Palace: Cybercrime law will help curb online sex abuse

CRACKDOWN. Presidential Spokesperson Edwin Lacierda says the government intends to crack down growing cybersex industry targeting minors.

File photo by AFP

MANILA, Philippines – Malacañang vowed on Saturday, January 18, continued action against the growing cash-for-cybersex scheme in the Philippines that targets mostly minors. (READ: NBI: Online sex trade cottage industry in PH)

In a dzRB interview, Presidential Spokesman Edwin Lacierda said an anti-cybercrime law – passed in September 2012 but blocked by the Supreme Court (SC) a month after – could have helped the country in its efforts to curb online prostitution.

Lacierda disapproved of the country being known as a global source of child pornography.

The government, he said, intends to crack down on "any syndicates that will prowl on our minors."

"That is something that we will really pound the hammer on," he added.

A legal debate over the law's provisions on online libel, the state's power to shut down websites and monitor online activities, and liability on data transmitted is being tackled by the High Court. 

Lacierda described the debate as "a ticklish issue." Telecommunications companies and state officials could hopefully reach an agreement, he said.

The Department of Justice (DOJ) earlier said that its cybercrime unit couldn't go on "full blast," as it awaits the SC ruling. (READ: De Lima: Not enough resources in anti-cybersex effort)

Cybercrime law needed?

The High Tribunal is set to rule on the country's cybercrime law, whose first version was filed in the Philippine Congress 11 years before a law was eventually passed.

Currently, apprehended online traffickers and child pornography pimps are charged in violation of various other Philippine laws. These include: 

While the Cybercrime law adopts the RA 9775 definition of child pornography, it differs in its penal provision tackling the crime. The penalty imposed by the Cybercrime Prevention Act of 2012 for child pornography is one degree higher.

Meanwhile, Senator Loren Legarda said the upsurge in online child pornography – with the Philippines in the midst of the issue – is "another storm brewing in the country."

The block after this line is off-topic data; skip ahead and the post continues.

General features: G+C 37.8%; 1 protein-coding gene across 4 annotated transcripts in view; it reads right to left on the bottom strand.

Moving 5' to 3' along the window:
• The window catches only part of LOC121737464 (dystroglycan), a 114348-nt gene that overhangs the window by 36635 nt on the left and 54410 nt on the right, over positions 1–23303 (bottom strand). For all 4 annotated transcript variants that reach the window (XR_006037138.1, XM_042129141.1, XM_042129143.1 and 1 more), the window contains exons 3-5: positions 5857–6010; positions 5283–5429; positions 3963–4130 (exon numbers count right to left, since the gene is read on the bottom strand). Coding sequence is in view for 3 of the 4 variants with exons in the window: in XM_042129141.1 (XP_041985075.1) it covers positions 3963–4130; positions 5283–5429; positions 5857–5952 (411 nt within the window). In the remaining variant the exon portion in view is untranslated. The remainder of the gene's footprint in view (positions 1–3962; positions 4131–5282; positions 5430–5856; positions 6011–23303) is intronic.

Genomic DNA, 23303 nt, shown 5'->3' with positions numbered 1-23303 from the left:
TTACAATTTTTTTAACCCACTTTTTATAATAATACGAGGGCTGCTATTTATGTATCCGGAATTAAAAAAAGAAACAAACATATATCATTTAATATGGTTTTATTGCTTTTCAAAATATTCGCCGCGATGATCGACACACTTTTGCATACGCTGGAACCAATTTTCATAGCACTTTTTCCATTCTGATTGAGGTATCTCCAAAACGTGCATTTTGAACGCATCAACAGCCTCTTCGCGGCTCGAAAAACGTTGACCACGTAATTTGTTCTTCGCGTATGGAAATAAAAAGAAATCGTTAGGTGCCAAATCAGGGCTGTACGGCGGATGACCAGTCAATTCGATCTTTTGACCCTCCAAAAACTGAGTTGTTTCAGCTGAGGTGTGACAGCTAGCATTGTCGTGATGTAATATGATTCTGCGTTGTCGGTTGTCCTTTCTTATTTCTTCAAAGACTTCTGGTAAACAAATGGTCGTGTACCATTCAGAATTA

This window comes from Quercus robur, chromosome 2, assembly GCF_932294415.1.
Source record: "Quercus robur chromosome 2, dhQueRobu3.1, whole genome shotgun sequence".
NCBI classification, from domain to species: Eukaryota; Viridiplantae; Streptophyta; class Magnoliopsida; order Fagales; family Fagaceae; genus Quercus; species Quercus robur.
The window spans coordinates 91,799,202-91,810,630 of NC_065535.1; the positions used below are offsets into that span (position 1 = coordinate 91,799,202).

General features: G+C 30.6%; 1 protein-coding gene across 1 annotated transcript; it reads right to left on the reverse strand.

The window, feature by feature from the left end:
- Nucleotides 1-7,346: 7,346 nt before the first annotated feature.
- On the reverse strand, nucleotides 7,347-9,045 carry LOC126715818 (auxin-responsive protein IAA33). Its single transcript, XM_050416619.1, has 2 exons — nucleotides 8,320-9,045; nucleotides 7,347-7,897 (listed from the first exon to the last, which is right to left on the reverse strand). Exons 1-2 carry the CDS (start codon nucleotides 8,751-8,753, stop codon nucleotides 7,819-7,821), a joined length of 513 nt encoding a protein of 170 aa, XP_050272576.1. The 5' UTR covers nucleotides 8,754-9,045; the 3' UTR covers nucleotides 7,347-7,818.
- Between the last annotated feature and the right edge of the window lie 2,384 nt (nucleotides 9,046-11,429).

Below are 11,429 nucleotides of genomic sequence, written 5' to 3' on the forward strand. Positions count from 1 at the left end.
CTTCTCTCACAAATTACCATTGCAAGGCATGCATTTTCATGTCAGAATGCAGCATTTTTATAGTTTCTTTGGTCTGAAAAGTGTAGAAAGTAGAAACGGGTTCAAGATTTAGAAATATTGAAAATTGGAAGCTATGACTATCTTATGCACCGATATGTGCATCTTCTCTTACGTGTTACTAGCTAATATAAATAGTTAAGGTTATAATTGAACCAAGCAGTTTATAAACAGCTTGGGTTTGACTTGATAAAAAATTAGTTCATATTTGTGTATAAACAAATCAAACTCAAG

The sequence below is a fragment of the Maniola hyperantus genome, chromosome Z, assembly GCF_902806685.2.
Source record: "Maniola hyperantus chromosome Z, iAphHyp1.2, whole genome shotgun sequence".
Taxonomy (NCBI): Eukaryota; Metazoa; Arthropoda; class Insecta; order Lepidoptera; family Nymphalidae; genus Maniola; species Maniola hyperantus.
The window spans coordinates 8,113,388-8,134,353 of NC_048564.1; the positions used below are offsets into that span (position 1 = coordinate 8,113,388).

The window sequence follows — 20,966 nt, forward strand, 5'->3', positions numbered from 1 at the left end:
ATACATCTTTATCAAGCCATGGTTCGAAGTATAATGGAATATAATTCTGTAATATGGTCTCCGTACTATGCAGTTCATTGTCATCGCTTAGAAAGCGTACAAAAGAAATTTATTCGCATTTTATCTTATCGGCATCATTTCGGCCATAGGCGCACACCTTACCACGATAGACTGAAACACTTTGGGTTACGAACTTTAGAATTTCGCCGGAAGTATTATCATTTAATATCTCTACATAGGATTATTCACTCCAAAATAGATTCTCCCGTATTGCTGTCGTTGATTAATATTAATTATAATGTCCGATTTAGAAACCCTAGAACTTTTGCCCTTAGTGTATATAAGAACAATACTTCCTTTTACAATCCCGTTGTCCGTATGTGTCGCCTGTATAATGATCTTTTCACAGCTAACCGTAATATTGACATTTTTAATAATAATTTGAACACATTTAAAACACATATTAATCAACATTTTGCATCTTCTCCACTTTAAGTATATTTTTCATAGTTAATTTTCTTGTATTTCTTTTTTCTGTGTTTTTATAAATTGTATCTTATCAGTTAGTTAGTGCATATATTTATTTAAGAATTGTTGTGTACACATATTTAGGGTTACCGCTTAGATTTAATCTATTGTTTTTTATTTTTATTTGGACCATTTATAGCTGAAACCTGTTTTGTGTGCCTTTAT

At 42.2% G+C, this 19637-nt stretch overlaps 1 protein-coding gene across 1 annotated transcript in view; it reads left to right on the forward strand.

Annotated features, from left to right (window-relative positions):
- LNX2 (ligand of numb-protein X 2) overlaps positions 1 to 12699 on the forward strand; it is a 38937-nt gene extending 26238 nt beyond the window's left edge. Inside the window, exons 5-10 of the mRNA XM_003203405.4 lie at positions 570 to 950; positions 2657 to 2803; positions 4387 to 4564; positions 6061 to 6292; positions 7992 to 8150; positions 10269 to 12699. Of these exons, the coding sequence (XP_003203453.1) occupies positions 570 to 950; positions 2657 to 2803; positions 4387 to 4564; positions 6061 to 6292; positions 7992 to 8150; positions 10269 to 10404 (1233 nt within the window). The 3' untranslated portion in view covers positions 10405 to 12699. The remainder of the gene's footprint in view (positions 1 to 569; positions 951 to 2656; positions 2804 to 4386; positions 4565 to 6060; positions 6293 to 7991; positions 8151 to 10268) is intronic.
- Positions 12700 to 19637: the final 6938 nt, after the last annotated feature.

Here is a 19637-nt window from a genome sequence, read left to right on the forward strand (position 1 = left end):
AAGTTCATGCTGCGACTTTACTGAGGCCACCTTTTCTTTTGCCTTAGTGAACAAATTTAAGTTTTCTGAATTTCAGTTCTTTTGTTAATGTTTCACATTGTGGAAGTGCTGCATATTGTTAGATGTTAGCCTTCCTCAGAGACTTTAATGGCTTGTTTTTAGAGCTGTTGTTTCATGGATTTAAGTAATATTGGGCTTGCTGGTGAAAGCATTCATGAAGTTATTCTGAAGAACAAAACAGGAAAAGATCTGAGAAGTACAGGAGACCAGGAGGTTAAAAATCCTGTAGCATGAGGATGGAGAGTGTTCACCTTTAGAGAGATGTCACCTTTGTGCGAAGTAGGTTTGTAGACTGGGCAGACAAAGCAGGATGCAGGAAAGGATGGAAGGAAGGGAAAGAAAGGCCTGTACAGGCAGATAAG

Legarda in October 2013 filed Senate Bill No. 532 or the Anti-Computer Pornography bill, which penalizes the transmission of "indecent and immoral material" to minors through electronic mail and other electronic media.

The bill also contains provisions that raise questions on liability and who is responsible for data transmitted online – whether it is the source of the material alone or whether it should include those that transmit the material with the knowledge of its character.

Work being done

For its part, the Inter-Agency Council Against Trafficking (IACAT) has implemented preventive measures given the "threat that these cybercrimes pose especially in developing countries." 

In 2013, the council created the IACAT Cyber Trafficking Unit (ICTU). ICTU serves as the foreign liaison with the United States Homeland Security Investigation, which provides assistance in busting cybercrime syndicates or groups in the Philippines. 

Five successful entrapment and rescue operations since April 2013 led to the capture of 6 alleged cybercriminals now facing charges.

Two April 2013 operations led to the rescue of 8 victims, 5 of them minors. The entrapments were prompted by online advertisements posted by two pimps with Internet pseudonyms "Mhaelaq" and "whoreboy."

In November, ICTU's monitoring tool dubbed "Cyber Trafficking Cop" took notice of an internet website "Play Gurl Bunnies" that appeared to be used for online prostitution. An entrapment led to the rescue of 3 victims, one of them a minor.

IACAT is primarily tasked to tackle human trafficking in the country. It is headed by the DOJ and the Department of Social Welfare and Development, and is composed of 6 other member-agencies. – with reports from Agence France-Presse/Rappler.com